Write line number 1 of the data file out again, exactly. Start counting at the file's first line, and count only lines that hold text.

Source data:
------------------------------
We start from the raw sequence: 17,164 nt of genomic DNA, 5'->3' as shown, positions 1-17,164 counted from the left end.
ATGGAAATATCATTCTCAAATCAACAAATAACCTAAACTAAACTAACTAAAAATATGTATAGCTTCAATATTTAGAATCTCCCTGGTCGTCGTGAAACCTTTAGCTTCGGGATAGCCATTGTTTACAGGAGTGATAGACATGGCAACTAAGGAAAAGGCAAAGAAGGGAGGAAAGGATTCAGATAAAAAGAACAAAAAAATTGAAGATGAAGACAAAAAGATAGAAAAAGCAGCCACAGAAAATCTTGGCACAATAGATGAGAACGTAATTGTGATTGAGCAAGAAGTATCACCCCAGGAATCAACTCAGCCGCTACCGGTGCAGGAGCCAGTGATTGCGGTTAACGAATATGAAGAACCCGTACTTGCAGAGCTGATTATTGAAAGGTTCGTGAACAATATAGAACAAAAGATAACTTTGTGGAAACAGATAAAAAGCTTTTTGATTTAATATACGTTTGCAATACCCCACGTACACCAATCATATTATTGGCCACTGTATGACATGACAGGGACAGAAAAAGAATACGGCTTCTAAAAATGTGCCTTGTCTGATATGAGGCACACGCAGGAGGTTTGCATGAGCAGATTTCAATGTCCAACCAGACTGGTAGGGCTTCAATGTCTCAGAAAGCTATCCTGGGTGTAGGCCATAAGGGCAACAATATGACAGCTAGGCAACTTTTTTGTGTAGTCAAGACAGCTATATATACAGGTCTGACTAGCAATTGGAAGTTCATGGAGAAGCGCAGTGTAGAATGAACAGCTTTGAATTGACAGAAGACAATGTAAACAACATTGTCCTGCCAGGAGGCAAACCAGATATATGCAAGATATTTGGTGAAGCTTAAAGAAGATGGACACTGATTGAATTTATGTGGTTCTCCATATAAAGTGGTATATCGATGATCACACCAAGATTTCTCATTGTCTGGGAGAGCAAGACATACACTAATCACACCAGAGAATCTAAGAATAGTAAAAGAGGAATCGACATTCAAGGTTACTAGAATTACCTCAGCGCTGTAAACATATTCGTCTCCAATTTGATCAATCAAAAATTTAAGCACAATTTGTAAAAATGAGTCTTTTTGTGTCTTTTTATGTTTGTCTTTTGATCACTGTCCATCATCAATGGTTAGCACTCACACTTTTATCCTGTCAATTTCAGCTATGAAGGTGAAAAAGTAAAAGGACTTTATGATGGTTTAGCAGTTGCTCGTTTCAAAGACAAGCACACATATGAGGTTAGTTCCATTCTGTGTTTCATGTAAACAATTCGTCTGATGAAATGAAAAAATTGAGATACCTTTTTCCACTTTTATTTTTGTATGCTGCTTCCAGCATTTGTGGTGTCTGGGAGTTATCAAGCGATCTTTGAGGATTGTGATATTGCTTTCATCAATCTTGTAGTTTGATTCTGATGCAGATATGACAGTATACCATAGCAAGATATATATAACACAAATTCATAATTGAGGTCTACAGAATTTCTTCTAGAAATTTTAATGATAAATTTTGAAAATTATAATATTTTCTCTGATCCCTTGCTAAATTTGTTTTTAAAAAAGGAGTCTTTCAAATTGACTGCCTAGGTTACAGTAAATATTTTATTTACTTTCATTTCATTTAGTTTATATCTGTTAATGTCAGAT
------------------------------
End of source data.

We start from the raw sequence: 17,164 nt of genomic DNA, 5'->3' as shown, positions 1-17,164 counted from the left end.